You can also use web crawlers to traverse the web in search of where users may have mentioned the name of your company for reviews. You can find some examples of such tools here.

Challenges to building a web crawler

As much as web crawlers come with many benefits, they tend to pose some challenges when building them. Some of the issues faced include:

Server overload

This commonly occurs when the crawler traverses irrelevant web pages or when it navigates a vast number of web pages. This might impact the performance of the server.

Presence of anti-scraping tools

Anti-scraping tools distinguish bots from humans and restrict access to the bots from carrying out malicious activities on their web pages.

Organizations have started integrating anti-scraping tools into their website to prevent unauthorized visits to their web pages.

These tools can distinguish bots from humans and restrict access to the bots from carrying out malicious activities on their web pages.

An example of such a tool is the Google Captcha

Inconsistent webpage structures

The structures of websites are different from one another. Due to this dynamism, a web crawler that performs well on one website may fail on another.

Java libraries to build web crawlers

Although this tutorial will only cover the concept of web crawling at the fundamental level, without the use of any external libraries, here are some Java API’s you can integrate with your application to perform web crawling:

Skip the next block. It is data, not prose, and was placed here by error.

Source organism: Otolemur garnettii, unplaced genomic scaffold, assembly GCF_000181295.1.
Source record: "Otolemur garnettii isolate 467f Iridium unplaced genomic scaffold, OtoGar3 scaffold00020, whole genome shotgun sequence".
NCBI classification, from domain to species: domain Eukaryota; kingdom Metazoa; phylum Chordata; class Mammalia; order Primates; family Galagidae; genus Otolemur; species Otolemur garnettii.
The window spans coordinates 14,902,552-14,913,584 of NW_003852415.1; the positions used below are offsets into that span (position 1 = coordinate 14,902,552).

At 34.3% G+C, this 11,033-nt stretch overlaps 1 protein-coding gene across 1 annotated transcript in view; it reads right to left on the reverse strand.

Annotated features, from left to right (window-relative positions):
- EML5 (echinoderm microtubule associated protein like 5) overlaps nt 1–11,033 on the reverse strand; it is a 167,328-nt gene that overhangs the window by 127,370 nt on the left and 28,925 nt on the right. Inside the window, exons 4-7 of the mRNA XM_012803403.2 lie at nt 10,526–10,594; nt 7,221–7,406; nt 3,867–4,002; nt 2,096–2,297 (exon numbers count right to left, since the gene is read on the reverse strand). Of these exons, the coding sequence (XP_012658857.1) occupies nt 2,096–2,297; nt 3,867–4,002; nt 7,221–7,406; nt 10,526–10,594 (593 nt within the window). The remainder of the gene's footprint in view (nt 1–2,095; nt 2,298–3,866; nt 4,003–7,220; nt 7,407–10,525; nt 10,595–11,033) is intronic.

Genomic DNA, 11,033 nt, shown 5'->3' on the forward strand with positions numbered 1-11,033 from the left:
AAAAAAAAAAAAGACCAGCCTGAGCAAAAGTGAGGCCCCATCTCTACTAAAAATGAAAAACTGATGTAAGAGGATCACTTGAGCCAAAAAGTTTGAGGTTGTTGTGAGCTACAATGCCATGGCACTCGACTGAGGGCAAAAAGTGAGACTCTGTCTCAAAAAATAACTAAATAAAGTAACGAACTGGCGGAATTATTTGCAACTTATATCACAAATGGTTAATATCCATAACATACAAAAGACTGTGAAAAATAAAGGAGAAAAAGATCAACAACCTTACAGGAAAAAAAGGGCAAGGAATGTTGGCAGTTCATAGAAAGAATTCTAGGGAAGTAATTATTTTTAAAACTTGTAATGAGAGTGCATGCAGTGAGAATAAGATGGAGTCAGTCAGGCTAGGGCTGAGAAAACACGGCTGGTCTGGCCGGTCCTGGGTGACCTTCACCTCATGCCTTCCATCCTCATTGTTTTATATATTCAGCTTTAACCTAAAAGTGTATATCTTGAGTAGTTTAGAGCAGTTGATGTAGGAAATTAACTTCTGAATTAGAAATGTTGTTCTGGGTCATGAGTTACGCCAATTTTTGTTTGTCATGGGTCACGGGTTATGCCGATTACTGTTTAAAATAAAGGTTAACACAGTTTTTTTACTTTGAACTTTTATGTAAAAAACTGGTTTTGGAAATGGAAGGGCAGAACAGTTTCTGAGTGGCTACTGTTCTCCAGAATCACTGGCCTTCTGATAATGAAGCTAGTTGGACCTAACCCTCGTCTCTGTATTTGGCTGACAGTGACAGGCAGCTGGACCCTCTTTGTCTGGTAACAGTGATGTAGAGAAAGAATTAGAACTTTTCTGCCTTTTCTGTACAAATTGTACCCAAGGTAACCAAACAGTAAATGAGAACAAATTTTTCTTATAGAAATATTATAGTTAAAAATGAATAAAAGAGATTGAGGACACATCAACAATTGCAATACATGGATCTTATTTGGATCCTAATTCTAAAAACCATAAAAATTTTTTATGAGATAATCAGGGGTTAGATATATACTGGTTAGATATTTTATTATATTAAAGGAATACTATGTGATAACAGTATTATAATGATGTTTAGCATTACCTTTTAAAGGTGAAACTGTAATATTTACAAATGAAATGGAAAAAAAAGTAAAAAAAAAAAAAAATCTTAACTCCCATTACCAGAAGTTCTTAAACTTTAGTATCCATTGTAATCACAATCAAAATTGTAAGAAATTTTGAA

Breadth-First Search (BFS)

Before proceeding further with this tutorial, you must have a fundamental knowledge of the breadth-first search (BFS) algorithm to help you understand subsequent sections.

It’s okay to skip this section if you are familiar with how BFS operates.

BFS is a tree traversal algorithm that you implement when you want to visit every node of a tree or graph data structure in a layerwise format.

This implies that, given a source node, BFS visits all the children of the source node horizontally (either left to right or right to left, depending on how you choose to implement it), then it goes on to visit the next layer of children, that is, the “grandchildren” of the source node.

breadth-first search

In the diagram above, the traversal begins from Node 1 (the parent or source node). Then, it proceeds to its children - Nodes 2, 3, 4 in the second layer. From Node 4, the traversal continues to the leftmost part of the third layer and travels horizontally to the end of the layer. This process continues until all the nodes are visited.

BFS has a time complexity of O(V+E), where V denotes the number of vertices and E denotes the number of edges.

It is highly recommended to read this tutorial on BFS.

Building the web crawler

Now, to the tutorial’s core, we will build a web crawler that uses the BFS algorithm to traverse web pages.

The crawler will begin from a source URL that visits every URL contained. Once every URL in this source URL has been visited, the algorithm will then visit each of the URLs in the children URLs and down the chain until it reaches a breakpoint that you will specify.

Note: The breakpoint will represent how many URLs you want your web crawler to visit. So that, it doesn’t continue endlessly.

The algorithm will visit only URLs that have not been previously visited to ensure we don’t go in cycles. These URLs represent the vertices, and the connections between the URLs are the edges.


  1. Start by adding the root URL to a queue and a list of visited URLs.
  2. While the queue is not empty, remove the URL from the queue and read its raw HTML content.
  3. While reading the HTML content of the URL, search for any other URL contained in the parent HTML.
  4. When a new URL is found, verify that it has not been previously visited by checking the list of visited URLs.
  5. Add the newly found unvisited URL to the queue and the list of visited URLs.
  6. Repeat steps 4 and 5 for every new URL found within the HTML content.